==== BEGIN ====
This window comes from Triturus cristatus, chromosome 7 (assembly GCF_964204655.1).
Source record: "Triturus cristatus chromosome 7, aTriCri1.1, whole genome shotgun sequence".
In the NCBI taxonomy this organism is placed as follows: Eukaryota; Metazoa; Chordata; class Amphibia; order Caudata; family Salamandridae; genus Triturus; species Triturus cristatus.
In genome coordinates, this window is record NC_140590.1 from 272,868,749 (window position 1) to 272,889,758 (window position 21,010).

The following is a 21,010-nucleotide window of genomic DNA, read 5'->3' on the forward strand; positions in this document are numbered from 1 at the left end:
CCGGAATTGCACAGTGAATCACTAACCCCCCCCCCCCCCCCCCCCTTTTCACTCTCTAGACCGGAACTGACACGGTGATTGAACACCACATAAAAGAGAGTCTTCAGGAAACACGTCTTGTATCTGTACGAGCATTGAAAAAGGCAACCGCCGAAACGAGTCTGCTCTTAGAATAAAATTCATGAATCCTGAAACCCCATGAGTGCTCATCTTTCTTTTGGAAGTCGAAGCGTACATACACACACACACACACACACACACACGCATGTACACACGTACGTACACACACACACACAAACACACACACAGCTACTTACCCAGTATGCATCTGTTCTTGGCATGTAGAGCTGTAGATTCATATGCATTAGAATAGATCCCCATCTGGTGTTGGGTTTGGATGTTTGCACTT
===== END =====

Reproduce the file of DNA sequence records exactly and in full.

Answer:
This window comes from Triturus cristatus, chromosome 7 (assembly GCF_964204655.1).
Source record: "Triturus cristatus chromosome 7, aTriCri1.1, whole genome shotgun sequence".
In the NCBI taxonomy this organism is placed as follows: Eukaryota; Metazoa; Chordata; class Amphibia; order Caudata; family Salamandridae; genus Triturus; species Triturus cristatus.
In genome coordinates, this window is record NC_140590.1 from 272,868,749 (window position 1) to 272,889,758 (window position 21,010).

The following is a 21,010-nucleotide window of genomic DNA, read 5'->3' on the forward strand; positions in this document are numbered from 1 at the left end:
CCGGAATTGCACAGTGAATCACTAACCCCCCCCCCCCCCCCCCCCTTTTCACTCTCTAGACCGGAACTGACACGGTGATTGAACACCACATAAAAGAGAGTCTTCAGGAAACACGTCTTGTATCTGTACGAGCATTGAAAAAGGCAACCGCCGAAACGAGTCTGCTCTTAGAATAAAATTCATGAATCCTGAAACCCCATGAGTGCTCATCTTTCTTTTGGAAGTCGAAGCGTACATACACACACACACACACACACACACACGCATGTACACACGTACGTACACACACACACACAAACACACACACAGCTACTTACCCAGTATGCATCTGTTCTTGGCATGTAGAGCTGTAGATTCATATGCATTAGAATAGATCCCCATCTGGTGTTGGGTTTGGATGTTTGCACTT